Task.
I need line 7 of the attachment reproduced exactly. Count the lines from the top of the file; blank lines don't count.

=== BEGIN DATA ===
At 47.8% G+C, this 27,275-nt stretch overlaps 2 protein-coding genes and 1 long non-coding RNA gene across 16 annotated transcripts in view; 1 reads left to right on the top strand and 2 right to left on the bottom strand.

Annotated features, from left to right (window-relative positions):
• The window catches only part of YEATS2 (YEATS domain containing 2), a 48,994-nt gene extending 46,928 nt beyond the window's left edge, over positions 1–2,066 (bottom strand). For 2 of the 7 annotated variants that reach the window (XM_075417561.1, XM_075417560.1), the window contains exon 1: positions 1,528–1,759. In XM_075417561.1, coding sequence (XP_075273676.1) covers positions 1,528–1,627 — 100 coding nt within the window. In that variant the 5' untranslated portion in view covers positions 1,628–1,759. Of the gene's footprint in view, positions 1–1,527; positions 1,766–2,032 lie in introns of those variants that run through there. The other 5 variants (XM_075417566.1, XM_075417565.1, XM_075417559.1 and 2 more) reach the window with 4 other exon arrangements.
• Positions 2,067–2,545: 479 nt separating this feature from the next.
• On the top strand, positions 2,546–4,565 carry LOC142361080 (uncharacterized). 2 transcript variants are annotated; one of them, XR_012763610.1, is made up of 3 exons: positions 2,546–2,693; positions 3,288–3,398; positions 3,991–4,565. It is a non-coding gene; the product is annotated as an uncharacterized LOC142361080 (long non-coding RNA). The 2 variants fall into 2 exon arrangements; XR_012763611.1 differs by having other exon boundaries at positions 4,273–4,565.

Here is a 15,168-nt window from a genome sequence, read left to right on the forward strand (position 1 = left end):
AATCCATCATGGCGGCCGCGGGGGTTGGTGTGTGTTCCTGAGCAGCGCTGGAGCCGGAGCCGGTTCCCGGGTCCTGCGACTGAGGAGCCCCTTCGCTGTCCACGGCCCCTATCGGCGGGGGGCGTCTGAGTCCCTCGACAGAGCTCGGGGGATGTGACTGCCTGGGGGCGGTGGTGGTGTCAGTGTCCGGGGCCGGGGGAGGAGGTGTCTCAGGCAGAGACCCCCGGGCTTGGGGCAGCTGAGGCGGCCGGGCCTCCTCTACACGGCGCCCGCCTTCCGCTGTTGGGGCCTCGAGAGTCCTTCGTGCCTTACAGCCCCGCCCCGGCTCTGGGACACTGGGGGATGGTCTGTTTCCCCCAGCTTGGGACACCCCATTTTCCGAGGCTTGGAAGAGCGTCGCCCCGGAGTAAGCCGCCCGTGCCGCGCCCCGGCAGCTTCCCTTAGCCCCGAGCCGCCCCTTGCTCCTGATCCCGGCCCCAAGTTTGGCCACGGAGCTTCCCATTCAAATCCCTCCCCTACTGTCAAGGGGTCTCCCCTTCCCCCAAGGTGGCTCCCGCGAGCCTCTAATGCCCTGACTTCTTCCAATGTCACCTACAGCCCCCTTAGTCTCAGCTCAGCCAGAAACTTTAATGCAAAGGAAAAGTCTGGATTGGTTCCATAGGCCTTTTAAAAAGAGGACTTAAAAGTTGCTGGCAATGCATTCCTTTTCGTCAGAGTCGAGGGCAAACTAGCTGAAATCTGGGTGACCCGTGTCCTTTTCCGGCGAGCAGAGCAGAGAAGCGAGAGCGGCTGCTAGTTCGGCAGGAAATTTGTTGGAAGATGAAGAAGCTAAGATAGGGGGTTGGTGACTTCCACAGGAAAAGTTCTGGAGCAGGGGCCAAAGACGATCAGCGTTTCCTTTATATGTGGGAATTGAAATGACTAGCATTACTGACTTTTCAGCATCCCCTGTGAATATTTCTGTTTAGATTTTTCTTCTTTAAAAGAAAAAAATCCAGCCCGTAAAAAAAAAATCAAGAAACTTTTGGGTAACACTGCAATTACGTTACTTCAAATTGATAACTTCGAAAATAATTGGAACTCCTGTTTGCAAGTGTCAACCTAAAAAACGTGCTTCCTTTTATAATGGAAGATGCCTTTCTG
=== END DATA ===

AATCCATCATGGCGGCCGCGGGGGTTGGTGTGTGTTCCTGAGCAGCGCTGGAGCCGGAGCCGGTTCCCGGGTCCTGCGACTGAGGAGCCCCTTCGCTGTCCACGGCCCCTATCGGCGGGGGGCGTCTGAGTCCCTCGACAGAGCTCGGGGGATGTGACTGCCTGGGGGCGGTGGTGGTGTCAGTGTCCGGGGCCGGGGGAGGAGGTGTCTCAGGCAGAGACCCCCGGGCTTGGGGCAGCTGAGGCGGCCGGGCCTCCTCTACACGGCGCCCGCCTTCCGCTGTTGGGGCCTCGAGAGTCCTTCGTGCCTTACAGCCCCGCCCCGGCTCTGGGACACTGGGGGATGGTCTGTTTCCCCCAGCTTGGGACACCCCATTTTCCGAGGCTTGGAAGAGCGTCGCCCCGGAGTAAGCCGCCCGTGCCGCGCCCCGGCAGCTTCCCTTAGCCCCGAGCCGCCCCTTGCTCCTGATCCCGGCCCCAAGTTTGGCCACGGAGCTTCCCATTCAAATCCCTCCCCTACTGTCAAGGGGTCTCCCCTTCCCCCAAGGTGGCTCCCGCGAGCCTCTAATGCCCTGACTTCTTCCAATGTCACCTACAGCCCCCTTAGTCTCAGCTCAGCCAGAAACTTTAATGCAAAGGAAAAGTCTGGATTGGTTCCATAGGCCTTTTAAAAAGAGGACTTAAAAGTTGCTGGCAATGCATTCCTTTTCGTCAGAGTCGAGGGCAAACTAGCTGAAATCTGGGTGACCCGTGTCCTTTTCCGGCGAGCAGAGCAGAGAAGCGAGAGCGGCTGCTAGTTCGGCAGGAAATTTGTTGGAAGATGAAGAAGCTAAGATAGGGGGTTGGTGACTTCCACAGGAAAAGTTCTGGAGCAGGGGCCAAAGACGATCAGCGTTTCCTTTATATGTGGGAATTGAAATGACTAGCATTACTGACTTTTCAGCATCCCCTGTGAATATTTCTGTTTAGATTTTTCTTCTTTAAAAGAAAAAAATCCAGCCCGTAAAAAAAAAATCAAGAAACTTTTGGGTAACACTGCAATTACGTTACTTCAAATTGATAACTTCGAAAATAATTGGAACTCCTGTTTGCAAGTGTCAACCTAAAAAACGTGCTTCCTTTTATAATGGAAGATGCCTTTCTG